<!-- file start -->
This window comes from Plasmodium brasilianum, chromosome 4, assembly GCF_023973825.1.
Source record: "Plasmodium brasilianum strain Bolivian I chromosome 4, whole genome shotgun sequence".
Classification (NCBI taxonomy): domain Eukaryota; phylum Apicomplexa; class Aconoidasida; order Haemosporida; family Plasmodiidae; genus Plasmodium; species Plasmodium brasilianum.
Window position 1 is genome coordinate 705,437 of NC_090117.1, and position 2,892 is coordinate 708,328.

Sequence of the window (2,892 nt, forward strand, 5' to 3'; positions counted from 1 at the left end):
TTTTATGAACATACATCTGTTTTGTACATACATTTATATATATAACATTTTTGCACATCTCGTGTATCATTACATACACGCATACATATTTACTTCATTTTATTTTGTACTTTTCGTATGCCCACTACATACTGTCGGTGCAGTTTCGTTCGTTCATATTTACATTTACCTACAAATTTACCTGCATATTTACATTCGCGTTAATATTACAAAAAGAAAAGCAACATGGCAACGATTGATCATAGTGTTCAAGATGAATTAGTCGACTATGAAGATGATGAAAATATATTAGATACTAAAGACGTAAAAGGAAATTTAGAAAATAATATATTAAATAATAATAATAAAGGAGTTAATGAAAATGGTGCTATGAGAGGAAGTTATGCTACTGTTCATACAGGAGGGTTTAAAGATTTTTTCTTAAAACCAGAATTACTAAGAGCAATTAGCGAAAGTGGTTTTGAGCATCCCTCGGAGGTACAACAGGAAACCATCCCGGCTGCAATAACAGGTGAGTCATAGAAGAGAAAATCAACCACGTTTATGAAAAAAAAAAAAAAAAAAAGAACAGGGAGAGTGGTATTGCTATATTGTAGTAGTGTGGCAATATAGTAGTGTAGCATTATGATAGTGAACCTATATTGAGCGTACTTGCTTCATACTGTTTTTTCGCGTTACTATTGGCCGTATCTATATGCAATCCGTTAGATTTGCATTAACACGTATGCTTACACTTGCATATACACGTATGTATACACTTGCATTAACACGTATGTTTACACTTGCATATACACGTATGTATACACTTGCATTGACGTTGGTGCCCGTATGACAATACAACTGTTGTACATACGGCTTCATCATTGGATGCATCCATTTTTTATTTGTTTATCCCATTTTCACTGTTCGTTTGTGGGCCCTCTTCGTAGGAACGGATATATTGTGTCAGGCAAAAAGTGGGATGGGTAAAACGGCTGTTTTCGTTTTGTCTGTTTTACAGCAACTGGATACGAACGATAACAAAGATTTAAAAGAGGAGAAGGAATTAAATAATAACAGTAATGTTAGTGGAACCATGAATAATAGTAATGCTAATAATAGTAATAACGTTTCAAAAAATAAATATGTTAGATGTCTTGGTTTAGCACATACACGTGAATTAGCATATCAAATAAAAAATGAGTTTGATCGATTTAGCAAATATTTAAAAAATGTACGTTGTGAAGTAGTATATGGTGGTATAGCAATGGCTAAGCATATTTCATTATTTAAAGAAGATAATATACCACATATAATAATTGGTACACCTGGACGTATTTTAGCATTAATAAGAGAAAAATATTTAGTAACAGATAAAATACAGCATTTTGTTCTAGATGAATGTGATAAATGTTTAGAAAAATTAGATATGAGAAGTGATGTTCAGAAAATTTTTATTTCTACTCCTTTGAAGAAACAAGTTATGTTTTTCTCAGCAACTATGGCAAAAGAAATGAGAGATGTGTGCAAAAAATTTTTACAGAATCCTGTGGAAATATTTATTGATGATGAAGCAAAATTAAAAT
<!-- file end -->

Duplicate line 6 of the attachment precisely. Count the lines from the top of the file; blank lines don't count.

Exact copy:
TTTTATGAACATACATCTGTTTTGTACATACATTTATATATATAACATTTTTGCACATCTCGTGTATCATTACATACACGCATACATATTTACTTCATTTTATTTTGTACTTTTCGTATGCCCACTACATACTGTCGGTGCAGTTTCGTTCGTTCATATTTACATTTACCTACAAATTTACCTGCATATTTACATTCGCGTTAATATTACAAAAAGAAAAGCAACATGGCAACGATTGATCATAGTGTTCAAGATGAATTAGTCGACTATGAAGATGATGAAAATATATTAGATACTAAAGACGTAAAAGGAAATTTAGAAAATAATATATTAAATAATAATAATAAAGGAGTTAATGAAAATGGTGCTATGAGAGGAAGTTATGCTACTGTTCATACAGGAGGGTTTAAAGATTTTTTCTTAAAACCAGAATTACTAAGAGCAATTAGCGAAAGTGGTTTTGAGCATCCCTCGGAGGTACAACAGGAAACCATCCCGGCTGCAATAACAGGTGAGTCATAGAAGAGAAAATCAACCACGTTTATGAAAAAAAAAAAAAAAAAAAGAACAGGGAGAGTGGTATTGCTATATTGTAGTAGTGTGGCAATATAGTAGTGTAGCATTATGATAGTGAACCTATATTGAGCGTACTTGCTTCATACTGTTTTTTCGCGTTACTATTGGCCGTATCTATATGCAATCCGTTAGATTTGCATTAACACGTATGCTTACACTTGCATATACACGTATGTATACACTTGCATTAACACGTATGTTTACACTTGCATATACACGTATGTATACACTTGCATTGACGTTGGTGCCCGTATGACAATACAACTGTTGTACATACGGCTTCATCATTGGATGCATCCATTTTTTATTTGTTTATCCCATTTTCACTGTTCGTTTGTGGGCCCTCTTCGTAGGAACGGATATATTGTGTCAGGCAAAAAGTGGGATGGGTAAAACGGCTGTTTTCGTTTTGTCTGTTTTACAGCAACTGGATACGAACGATAACAAAGATTTAAAAGAGGAGAAGGAATTAAATAATAACAGTAATGTTAGTGGAACCATGAATAATAGTAATGCTAATAATAGTAATAACGTTTCAAAAAATAAATATGTTAGATGTCTTGGTTTAGCACATACACGTGAATTAGCATATCAAATAAAAAATGAGTTTGATCGATTTAGCAAATATTTAAAAAATGTACGTTGTGAAGTAGTATATGGTGGTATAGCAATGGCTAAGCATATTTCATTATTTAAAGAAGATAATATACCACATATAATAATTGGTACACCTGGACGTATTTTAGCATTAATAAGAGAAAAATATTTAGTAACAGATAAAATACAGCATTTTGTTCTAGATGAATGTGATAAATGTTTAGAAAAATTAGATATGAGAAGTGATGTTCAGAAAATTTTTATTTCTACTCCTTTGAAGAAACAAGTTATGTTTTTCTCAGCAACTATGGCAAAAGAAATGAGAGATGTGTGCAAAAAATTTTTACAGAATCCTGTGGAAATATTTATTGATGATGAAGCAAAATTAAAAT